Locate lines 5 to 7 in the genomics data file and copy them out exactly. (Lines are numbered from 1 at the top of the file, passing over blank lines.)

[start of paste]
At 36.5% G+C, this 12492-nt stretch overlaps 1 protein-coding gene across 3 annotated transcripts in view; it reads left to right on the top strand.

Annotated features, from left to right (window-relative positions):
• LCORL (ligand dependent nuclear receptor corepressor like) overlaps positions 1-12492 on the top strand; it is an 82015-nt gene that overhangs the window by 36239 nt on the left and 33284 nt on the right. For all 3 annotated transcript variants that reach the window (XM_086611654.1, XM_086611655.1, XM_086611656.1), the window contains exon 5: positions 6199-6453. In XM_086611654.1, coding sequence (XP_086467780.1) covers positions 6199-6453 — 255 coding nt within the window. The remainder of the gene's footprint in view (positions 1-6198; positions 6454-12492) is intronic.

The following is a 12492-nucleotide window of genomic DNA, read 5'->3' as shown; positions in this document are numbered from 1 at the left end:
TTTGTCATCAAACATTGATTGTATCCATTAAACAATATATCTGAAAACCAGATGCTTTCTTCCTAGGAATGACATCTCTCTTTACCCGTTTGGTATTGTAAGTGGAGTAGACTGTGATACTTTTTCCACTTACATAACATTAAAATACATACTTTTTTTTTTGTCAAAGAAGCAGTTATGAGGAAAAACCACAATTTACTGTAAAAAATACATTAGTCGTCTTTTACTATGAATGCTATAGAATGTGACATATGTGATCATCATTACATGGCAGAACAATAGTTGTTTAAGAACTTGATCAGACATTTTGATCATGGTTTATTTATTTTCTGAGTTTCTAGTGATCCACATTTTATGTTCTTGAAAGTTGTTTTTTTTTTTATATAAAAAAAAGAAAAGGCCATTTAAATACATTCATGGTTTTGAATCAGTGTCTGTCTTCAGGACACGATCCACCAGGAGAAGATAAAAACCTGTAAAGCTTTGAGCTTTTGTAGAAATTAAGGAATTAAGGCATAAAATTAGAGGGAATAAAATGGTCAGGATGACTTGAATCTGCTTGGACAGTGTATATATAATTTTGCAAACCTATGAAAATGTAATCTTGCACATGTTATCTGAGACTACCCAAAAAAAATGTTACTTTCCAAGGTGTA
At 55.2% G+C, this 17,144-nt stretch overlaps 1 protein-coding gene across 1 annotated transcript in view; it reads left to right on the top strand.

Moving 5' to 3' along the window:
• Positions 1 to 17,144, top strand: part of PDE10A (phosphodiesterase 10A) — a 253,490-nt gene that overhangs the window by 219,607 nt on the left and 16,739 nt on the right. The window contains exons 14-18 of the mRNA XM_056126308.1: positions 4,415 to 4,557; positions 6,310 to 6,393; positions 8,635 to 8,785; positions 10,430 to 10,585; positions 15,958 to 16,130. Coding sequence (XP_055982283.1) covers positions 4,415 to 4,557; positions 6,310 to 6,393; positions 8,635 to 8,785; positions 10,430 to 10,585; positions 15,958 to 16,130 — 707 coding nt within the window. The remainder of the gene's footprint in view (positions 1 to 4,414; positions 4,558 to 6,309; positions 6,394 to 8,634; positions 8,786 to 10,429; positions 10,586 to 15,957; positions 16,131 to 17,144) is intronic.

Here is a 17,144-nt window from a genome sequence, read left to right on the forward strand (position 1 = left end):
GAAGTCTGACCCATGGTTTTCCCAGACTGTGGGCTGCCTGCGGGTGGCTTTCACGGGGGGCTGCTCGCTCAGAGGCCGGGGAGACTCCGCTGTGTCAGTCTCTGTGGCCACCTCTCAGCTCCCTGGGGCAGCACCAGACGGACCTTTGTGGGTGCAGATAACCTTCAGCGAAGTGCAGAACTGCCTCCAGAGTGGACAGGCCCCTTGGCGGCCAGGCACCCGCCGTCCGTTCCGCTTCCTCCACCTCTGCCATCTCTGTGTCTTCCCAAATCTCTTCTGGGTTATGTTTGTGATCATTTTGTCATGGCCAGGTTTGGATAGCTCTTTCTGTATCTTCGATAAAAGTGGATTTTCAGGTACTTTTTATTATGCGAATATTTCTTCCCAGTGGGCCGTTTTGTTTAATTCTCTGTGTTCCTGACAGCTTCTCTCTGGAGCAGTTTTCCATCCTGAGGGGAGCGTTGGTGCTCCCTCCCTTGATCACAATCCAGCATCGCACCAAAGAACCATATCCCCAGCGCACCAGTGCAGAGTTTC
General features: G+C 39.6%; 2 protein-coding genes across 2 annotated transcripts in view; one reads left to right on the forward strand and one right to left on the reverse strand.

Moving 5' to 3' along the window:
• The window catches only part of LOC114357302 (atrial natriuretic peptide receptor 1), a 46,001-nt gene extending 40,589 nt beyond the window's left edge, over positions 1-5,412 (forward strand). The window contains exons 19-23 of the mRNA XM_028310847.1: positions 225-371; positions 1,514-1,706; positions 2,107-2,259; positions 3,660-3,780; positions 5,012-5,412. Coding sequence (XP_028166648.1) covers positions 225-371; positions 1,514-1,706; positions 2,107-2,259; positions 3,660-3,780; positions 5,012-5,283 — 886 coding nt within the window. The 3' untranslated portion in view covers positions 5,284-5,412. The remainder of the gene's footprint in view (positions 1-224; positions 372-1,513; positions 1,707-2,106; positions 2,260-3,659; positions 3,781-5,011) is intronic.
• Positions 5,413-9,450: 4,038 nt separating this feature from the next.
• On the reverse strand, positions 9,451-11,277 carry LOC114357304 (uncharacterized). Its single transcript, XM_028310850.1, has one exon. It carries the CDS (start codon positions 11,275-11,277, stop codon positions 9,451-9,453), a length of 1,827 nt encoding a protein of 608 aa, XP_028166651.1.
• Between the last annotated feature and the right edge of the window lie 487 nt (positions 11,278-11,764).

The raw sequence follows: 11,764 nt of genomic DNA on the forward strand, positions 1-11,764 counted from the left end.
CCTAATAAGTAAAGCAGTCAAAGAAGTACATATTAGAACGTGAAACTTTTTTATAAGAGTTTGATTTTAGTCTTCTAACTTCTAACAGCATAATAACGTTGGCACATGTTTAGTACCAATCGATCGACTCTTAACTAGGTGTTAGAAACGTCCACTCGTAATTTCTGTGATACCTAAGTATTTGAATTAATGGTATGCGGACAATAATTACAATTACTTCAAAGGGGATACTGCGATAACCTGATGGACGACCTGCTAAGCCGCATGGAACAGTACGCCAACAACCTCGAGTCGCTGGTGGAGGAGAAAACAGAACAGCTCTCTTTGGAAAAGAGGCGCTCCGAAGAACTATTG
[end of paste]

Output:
TTTGTCATCAAACATTGATTGTATCCATTAAACAATATATCTGAAAACCAGATGCTTTCTTCCTAGGAATGACATCTCTCTTTACCCGTTTGGTATTGTAAGTGGAGTAGACTGTGATACTTTTTCCACTTACATAACATTAAAATACATACTTTTTTTTTTGTCAAAGAAGCAGTTATGAGGAAAAACCACAATTTACTGTAAAAAATACATTAGTCGTCTTTTACTATGAATGCTATAGAATGTGACATATGTGATCATCATTACATGGCAGAACAATAGTTGTTTAAGAACTTGATCAGACATTTTGATCATGGTTTATTTATTTTCTGAGTTTCTAGTGATCCACATTTTATGTTCTTGAAAGTTGTTTTTTTTTTTATATAAAAAAAAGAAAAGGCCATTTAAATACATTCATGGTTTTGAATCAGTGTCTGTCTTCAGGACACGATCCACCAGGAGAAGATAAAAACCTGTAAAGCTTTGAGCTTTTGTAGAAATTAAGGAATTAAGGCATAAAATTAGAGGGAATAAAATGGTCAGGATGACTTGAATCTGCTTGGACAGTGTATATATAATTTTGCAAACCTATGAAAATGTAATCTTGCACATGTTATCTGAGACTACCCAAAAAAAATGTTACTTTCCAAGGTGTA
At 55.2% G+C, this 17,144-nt stretch overlaps 1 protein-coding gene across 1 annotated transcript in view; it reads left to right on the top strand.

Moving 5' to 3' along the window: